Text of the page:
PCB assembly through SMT double-sided reflow soldering has become the mainstream process in contemporary electronic manufacturing. However, occasionally, many individuals inquire, “Is there a method to proactively determine, or is there any calculation formula to predict the risk or rate of components falling off during the second reflow on the first side?”
Workingbear have actually written several posts regarding considerations in SMT double-sided reflow soldering design and processes in this blog. For those interested in this topic, I recommend taking a look at these articles:
Methods to Prevent Heavier Components from Falling Off on the First Side during Second Reflow
Introduction to PCBA Double-Sided Reflow Process (SMT) and Component Placement Considerations
5 Key Aspects of PCB Layout Design to Be Considered Prior to Assembly and Soldering Production
The process and procedure for double-sided reflow soldering in PCB assembly are as follows:
- Application of solder paste and placement of SMD components on the first side
of the PCB.
- First pass through the reflow oven (1st reflow).
- Flip the PCB.
- Application of solder paste and placement of SMD components on the second side
of the PCB.
- Second pass through the reflow oven (2nd reflow).
Therefore, during the second-side component soldering, the electronic devices already soldered on the first side of the PCB will undergo reflow on their bottom side. When the PCB enters into reflow oven, the high temperature will re-melt the solder that has already solidified on the first side, potentially causing heavier electronic components to fall off.
So, what factors could influence the occurrence of component falling during the second reflow on the first side?
If you’ve closely observed devices that are prone to falling during reflow, you’ll notice they share some common characteristics, such as fewer solder joints, heavier or taller component bodies. Examples include SMD models of LAN transformers, coil transformers, coil filters, larger electrolytic capacitors, coaxial connectors, LGAs, MCMs, and similar components.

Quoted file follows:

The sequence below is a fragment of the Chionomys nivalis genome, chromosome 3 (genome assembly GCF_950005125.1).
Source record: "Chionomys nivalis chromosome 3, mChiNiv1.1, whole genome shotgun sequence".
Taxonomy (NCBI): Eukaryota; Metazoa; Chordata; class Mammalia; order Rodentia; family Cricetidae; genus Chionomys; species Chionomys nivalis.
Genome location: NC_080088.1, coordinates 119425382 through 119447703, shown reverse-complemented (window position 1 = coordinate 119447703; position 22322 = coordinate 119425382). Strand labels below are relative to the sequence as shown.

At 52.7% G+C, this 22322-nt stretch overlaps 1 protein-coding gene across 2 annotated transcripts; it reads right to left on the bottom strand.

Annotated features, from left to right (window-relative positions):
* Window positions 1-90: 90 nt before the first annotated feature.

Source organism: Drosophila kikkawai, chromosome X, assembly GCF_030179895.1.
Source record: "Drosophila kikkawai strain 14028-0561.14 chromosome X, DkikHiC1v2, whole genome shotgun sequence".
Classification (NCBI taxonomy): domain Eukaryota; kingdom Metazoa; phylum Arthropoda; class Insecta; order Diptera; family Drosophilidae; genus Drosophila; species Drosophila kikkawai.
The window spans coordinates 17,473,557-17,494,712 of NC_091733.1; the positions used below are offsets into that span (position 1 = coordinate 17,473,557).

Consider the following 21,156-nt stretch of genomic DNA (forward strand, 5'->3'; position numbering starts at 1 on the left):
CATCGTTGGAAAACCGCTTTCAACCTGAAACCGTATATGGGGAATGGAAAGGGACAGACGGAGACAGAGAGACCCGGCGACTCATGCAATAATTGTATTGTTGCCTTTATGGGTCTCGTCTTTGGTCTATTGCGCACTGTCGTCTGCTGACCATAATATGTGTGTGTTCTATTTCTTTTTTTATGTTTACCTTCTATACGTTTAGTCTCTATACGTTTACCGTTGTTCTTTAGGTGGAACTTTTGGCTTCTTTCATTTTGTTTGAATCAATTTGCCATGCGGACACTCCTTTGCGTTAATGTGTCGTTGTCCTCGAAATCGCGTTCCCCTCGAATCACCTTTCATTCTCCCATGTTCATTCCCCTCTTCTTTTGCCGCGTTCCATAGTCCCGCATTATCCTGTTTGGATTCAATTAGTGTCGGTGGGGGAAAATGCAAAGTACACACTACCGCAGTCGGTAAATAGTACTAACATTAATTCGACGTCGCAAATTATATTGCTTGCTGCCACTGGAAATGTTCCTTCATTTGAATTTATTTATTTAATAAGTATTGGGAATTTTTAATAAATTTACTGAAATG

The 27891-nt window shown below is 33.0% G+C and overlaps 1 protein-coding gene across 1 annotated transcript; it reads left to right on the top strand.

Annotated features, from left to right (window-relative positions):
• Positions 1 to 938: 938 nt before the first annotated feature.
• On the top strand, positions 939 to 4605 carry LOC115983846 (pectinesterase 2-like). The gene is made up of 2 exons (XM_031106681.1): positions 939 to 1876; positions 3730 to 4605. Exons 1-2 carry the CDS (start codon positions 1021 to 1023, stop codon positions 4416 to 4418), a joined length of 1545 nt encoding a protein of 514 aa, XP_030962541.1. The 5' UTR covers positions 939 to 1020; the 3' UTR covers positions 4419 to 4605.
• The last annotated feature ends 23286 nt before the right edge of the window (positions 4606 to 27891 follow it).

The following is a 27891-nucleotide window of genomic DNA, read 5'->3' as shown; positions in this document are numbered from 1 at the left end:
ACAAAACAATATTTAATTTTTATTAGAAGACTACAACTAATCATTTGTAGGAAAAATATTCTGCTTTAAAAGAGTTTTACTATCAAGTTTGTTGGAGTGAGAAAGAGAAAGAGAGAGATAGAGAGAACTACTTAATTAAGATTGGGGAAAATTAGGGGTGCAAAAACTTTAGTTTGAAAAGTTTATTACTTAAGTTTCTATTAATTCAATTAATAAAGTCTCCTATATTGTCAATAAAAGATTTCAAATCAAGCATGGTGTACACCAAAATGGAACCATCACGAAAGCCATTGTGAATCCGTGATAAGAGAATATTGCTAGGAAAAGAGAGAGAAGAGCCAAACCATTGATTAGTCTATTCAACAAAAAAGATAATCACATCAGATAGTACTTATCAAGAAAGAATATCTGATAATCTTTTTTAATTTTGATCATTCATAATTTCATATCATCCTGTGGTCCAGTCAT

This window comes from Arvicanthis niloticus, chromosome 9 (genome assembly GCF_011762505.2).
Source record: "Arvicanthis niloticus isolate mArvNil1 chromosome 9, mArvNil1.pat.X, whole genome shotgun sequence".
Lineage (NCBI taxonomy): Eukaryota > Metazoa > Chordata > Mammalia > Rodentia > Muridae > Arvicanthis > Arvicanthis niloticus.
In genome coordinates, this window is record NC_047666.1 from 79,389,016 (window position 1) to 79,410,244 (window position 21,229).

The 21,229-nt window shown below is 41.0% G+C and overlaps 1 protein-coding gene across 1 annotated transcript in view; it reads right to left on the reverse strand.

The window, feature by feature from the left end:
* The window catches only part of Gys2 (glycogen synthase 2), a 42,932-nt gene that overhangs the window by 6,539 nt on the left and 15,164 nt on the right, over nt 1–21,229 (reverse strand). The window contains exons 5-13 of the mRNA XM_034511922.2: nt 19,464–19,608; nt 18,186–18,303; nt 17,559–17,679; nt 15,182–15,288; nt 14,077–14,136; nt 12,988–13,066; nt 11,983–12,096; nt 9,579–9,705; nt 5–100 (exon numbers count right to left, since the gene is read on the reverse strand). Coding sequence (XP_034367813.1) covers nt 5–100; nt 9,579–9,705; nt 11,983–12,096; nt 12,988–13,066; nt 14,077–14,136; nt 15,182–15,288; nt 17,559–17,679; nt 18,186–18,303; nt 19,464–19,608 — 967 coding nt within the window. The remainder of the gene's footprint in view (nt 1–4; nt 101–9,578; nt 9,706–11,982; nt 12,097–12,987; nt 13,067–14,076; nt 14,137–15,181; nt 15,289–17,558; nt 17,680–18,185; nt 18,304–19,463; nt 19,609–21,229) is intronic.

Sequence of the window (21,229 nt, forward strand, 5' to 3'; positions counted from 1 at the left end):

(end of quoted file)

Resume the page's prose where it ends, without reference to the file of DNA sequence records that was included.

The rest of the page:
Here are some factors that could potentially affect the likelihood of components falling off during the second reflow:
Due to the influence of gravity, heavier components are more susceptible to falling off the circuit board.
Solder Paste Alloy Composition:
The industry mainly uses two types of solder paste alloys: lead-free (e.g., SAC305) and tin-lead (e.g., Sn61.9%/Pb38.1%). Lead-free solder paste typically has a higher melting point (around 217°C for SAC305), while tin-lead solder paste melts at a lower temperature (about 183°C for SnPb). The viscosity of the molten solder may also affect the likelihood of components falling off, but information on this aspect is less readily available.
Reflow Oven Temperature:
Specifically, the actual temperature of the PCB during reflow, especially the temperature of the PCB’s bottom side, can influence the extent of solder liquefaction. Higher temperatures improve the wetting properties of solder, causing it to flow more evenly onto the pads and the component pins. Some people lower the reflow oven’s bottom temperature by approximately 5-10°C to address component falling issues.
PCB Surface Finished:
Different PCB surface finished result in different Intermetallic Compounds (IMCs) and wetting characteristics. However, this factor is generally considered to have a minor impact on the likelihood of components falling off during the second reflow.
Component Pin Solderable Area: